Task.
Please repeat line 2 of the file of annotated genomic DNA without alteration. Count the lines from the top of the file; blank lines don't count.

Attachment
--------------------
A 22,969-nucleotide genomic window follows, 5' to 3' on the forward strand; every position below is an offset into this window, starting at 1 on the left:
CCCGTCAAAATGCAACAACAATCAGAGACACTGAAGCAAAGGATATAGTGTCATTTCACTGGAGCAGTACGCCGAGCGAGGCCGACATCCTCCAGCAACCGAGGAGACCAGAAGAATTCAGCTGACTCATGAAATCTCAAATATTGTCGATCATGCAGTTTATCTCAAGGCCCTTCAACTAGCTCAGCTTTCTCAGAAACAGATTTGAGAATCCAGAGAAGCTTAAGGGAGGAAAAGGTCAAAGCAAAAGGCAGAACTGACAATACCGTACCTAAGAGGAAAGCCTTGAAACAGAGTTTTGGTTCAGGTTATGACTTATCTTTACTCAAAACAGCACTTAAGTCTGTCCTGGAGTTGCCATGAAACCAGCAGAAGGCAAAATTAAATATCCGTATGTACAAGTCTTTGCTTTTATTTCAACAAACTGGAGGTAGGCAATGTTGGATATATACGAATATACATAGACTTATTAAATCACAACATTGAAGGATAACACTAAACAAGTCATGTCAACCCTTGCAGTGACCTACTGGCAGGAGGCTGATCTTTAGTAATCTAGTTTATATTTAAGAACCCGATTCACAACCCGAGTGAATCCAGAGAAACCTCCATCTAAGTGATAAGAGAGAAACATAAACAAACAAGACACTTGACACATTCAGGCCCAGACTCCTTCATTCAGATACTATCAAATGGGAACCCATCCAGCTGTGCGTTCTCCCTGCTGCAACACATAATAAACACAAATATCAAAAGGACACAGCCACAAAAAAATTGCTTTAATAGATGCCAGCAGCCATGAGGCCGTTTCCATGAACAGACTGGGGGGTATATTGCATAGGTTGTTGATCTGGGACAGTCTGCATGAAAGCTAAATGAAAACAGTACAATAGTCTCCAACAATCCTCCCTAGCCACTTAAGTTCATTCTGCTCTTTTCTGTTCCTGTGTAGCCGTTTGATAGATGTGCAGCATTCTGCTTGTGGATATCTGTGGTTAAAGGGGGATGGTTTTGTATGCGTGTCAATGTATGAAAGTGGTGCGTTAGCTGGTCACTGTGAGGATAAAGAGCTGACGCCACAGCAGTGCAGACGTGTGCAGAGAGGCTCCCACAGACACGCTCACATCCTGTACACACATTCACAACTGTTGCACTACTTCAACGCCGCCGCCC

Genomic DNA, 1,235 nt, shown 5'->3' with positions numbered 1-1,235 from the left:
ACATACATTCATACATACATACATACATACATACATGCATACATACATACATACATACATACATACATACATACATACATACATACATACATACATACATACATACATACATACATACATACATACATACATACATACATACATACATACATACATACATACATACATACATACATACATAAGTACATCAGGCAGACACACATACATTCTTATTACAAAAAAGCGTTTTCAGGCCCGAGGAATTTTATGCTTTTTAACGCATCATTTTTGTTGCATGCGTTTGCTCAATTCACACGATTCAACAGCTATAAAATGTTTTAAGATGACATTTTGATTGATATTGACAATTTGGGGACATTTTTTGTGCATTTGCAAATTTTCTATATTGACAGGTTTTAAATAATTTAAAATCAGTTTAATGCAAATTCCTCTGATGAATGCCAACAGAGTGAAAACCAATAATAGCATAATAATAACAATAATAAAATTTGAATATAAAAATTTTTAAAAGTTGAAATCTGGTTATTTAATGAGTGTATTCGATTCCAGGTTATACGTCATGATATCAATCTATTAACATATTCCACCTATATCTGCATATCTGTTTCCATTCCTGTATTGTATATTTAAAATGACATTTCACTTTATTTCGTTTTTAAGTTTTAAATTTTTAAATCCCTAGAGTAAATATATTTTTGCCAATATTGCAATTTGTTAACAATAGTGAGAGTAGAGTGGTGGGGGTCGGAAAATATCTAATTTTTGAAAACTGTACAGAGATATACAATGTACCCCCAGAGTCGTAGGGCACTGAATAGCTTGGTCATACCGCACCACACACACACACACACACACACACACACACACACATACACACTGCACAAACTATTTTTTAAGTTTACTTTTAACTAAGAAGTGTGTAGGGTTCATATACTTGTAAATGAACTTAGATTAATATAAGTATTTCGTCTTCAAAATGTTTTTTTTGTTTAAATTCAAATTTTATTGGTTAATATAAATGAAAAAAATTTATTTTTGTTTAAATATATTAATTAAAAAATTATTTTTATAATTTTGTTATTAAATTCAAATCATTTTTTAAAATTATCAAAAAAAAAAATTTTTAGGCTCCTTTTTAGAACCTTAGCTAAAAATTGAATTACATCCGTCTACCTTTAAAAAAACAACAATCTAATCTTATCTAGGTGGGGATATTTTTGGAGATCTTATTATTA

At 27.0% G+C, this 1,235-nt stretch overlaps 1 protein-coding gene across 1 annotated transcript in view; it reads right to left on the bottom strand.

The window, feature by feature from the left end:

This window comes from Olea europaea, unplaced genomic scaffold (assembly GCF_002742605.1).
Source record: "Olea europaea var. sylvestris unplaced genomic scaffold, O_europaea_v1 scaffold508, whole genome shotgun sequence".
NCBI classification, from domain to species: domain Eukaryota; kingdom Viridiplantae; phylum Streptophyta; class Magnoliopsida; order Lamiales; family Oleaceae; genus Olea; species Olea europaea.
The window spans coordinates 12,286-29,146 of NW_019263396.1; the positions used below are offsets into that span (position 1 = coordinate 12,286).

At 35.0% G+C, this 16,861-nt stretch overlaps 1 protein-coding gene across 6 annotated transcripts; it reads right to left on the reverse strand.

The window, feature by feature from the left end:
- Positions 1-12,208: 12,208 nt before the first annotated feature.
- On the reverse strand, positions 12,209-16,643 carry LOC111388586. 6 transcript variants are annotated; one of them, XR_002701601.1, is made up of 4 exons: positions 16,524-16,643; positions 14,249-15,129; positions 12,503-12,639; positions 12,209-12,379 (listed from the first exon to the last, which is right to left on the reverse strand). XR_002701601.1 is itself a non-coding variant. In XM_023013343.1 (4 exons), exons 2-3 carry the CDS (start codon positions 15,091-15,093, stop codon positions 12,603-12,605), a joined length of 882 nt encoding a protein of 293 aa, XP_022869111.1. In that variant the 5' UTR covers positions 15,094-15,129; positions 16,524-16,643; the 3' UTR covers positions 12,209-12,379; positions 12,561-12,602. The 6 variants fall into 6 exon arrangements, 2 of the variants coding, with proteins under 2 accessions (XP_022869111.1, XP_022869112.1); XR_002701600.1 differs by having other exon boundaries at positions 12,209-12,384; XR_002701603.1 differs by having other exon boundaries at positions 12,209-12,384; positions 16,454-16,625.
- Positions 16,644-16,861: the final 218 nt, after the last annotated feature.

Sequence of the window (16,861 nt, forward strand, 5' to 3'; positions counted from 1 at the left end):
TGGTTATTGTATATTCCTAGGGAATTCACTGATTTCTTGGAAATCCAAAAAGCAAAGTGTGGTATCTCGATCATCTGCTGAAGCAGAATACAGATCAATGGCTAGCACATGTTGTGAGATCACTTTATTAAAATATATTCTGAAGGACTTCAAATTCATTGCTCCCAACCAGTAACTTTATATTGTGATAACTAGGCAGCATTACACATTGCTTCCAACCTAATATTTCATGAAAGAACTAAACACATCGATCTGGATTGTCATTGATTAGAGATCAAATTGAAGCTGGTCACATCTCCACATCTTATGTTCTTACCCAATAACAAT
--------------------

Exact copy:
CCCGTCAAAATGCAACAACAATCAGAGACACTGAAGCAAAGGATATAGTGTCATTTCACTGGAGCAGTACGCCGAGCGAGGCCGACATCCTCCAGCAACCGAGGAGACCAGAAGAATTCAGCTGACTCATGAAATCTCAAATATTGTCGATCATGCAGTTTATCTCAAGGCCCTTCAACTAGCTCAGCTTTCTCAGAAACAGATTTGAGAATCCAGAGAAGCTTAAGGGAGGAAAAGGTCAAAGCAAAAGGCAGAACTGACAATACCGTACCTAAGAGGAAAGCCTTGAAACAGAGTTTTGGTTCAGGTTATGACTTATCTTTACTCAAAACAGCACTTAAGTCTGTCCTGGAGTTGCCATGAAACCAGCAGAAGGCAAAATTAAATATCCGTATGTACAAGTCTTTGCTTTTATTTCAACAAACTGGAGGTAGGCAATGTTGGATATATACGAATATACATAGACTTATTAAATCACAACATTGAAGGATAACACTAAACAAGTCATGTCAACCCTTGCAGTGACCTACTGGCAGGAGGCTGATCTTTAGTAATCTAGTTTATATTTAAGAACCCGATTCACAACCCGAGTGAATCCAGAGAAACCTCCATCTAAGTGATAAGAGAGAAACATAAACAAACAAGACACTTGACACATTCAGGCCCAGACTCCTTCATTCAGATACTATCAAATGGGAACCCATCCAGCTGTGCGTTCTCCCTGCTGCAACACATAATAAACACAAATATCAAAAGGACACAGCCACAAAAAAATTGCTTTAATAGATGCCAGCAGCCATGAGGCCGTTTCCATGAACAGACTGGGGGGTATATTGCATAGGTTGTTGATCTGGGACAGTCTGCATGAAAGCTAAATGAAAACAGTACAATAGTCTCCAACAATCCTCCCTAGCCACTTAAGTTCATTCTGCTCTTTTCTGTTCCTGTGTAGCCGTTTGATAGATGTGCAGCATTCTGCTTGTGGATATCTGTGGTTAAAGGGGGATGGTTTTGTATGCGTGTCAATGTATGAAAGTGGTGCGTTAGCTGGTCACTGTGAGGATAAAGAGCTGACGCCACAGCAGTGCAGACGTGTGCAGAGAGGCTCCCACAGACACGCTCACATCCTGTACACACATTCACAACTGTTGCACTACTTCAACGCCGCCGCCC